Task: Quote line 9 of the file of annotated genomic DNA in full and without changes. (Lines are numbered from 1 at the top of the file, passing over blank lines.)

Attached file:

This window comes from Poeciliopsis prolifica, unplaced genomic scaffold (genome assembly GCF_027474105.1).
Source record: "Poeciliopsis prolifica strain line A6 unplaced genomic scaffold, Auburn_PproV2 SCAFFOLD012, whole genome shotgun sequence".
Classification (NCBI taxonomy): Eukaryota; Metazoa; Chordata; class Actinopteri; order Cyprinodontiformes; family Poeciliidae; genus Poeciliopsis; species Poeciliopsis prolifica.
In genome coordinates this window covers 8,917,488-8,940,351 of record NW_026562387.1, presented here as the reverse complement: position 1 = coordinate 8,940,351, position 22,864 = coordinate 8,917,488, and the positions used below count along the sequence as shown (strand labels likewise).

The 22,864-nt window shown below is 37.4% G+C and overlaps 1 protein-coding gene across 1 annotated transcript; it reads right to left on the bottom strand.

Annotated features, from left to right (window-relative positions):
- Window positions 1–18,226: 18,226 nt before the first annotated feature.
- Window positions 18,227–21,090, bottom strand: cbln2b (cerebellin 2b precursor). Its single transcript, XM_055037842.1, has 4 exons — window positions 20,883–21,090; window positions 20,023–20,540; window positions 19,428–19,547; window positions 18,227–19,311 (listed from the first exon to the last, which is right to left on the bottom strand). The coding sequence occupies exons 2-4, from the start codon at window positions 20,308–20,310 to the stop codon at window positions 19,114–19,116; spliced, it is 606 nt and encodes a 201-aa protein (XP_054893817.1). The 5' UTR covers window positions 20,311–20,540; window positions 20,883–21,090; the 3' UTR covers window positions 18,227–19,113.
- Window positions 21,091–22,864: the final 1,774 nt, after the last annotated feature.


- Window positions 21,091–22,864: the final 1,774 nt, after the last annotated feature.